December 09, 2022
So you’re preparing to design your pages, and you’ve been hearing about the incredible number of files Adobe has for all your creative endeavours. You may wonder then: what does each program do, and which ones do you want to use?
Photoshop is a raster-based* graphics editor. While it’s the best known out of the array of tools that Adobe offers (and the industry standard in digital art), it’s not necessarily the best when creating layouts for print. Adjust your photos to their best advantage before using in your publication. Be careful though, you can do almost anything in here, and it’s easy to get lost.
Use: Photo touch ups; creating digital artwork; web graphics; product mockups.
Avoid: PDF presentations; online publications; multi-page documents; infographics.
Illustrator is a vector-based* graphics editor. Commonly utilized for logos, motion and web graphics, and type setting for stationary. Whatever you create in here is infinitely scalable, so it can be used at any size. A great tool for a more advanced designer looking to create items for covers or divider pages, but not always useful for photo heavy pages.
Use: Digital artwork; Logo design; infographics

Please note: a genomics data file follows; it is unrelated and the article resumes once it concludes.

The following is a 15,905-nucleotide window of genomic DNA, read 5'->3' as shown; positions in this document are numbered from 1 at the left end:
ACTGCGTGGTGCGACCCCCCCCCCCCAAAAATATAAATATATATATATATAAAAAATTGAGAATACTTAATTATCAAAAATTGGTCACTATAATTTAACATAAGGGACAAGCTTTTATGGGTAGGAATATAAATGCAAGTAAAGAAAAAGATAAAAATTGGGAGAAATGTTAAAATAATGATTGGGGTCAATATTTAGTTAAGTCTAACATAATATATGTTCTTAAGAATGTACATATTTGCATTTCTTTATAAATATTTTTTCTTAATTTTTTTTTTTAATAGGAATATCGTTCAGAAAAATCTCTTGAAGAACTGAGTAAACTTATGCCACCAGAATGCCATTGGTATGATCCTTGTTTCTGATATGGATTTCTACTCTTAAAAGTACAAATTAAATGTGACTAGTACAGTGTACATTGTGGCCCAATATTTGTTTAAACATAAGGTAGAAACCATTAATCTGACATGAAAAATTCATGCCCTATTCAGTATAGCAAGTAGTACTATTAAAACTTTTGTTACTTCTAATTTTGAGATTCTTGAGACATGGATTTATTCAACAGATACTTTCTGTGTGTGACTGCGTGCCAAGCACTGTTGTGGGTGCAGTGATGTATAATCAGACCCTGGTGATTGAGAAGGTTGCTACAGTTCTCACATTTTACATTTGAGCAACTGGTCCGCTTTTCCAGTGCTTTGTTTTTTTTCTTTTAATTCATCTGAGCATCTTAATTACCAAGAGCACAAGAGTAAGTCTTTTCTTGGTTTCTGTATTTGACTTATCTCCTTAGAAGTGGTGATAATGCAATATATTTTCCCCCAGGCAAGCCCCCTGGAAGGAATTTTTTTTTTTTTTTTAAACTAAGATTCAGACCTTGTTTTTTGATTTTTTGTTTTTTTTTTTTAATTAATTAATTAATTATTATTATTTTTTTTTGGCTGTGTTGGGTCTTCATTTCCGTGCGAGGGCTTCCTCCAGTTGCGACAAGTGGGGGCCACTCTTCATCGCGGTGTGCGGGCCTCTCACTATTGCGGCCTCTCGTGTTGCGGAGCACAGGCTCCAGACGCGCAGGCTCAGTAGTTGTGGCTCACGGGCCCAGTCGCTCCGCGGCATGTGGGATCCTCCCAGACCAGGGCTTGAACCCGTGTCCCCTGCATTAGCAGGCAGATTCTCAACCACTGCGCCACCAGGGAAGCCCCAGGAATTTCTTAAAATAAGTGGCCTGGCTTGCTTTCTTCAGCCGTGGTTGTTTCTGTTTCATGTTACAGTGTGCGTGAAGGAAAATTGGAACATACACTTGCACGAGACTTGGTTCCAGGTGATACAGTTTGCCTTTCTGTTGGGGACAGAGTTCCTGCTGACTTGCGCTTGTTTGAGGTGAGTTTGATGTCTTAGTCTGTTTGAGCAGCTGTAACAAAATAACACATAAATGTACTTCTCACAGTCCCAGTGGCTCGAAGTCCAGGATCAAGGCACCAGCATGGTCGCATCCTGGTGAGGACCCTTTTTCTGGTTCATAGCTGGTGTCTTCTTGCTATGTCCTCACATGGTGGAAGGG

Avoid: Photo editing; print documents
InDesign is a text-based* design program. Producing print ready files and a high amount of control, this program is most often used for creating layouts for magazines, books, and brochures. Likely the best place for you to gather your artwork from other programs and design your pages. Make sure you’ve edited any photos and/or artwork before bringing them in though, there are very few manipulation tools available.
Use: PDF presentations; Online publications; business cards; Multi-page documents
Avoid: Photo editing; digital artwork creation; 3D elements
Now that you (hopefully) have a better idea of what each program does and how to utilize it, you can decide which are worth investing in for your team. What are your favorite creative applications?
Raster graphics are 2D pictures made up of square pixels. Also can be called contones.
Vector graphics are infinitely scalable, allowing for creation of fonts, and other items that need to be resized.
Text based design is when the intended end product is a stationary visual item, such as a PDF or printed document.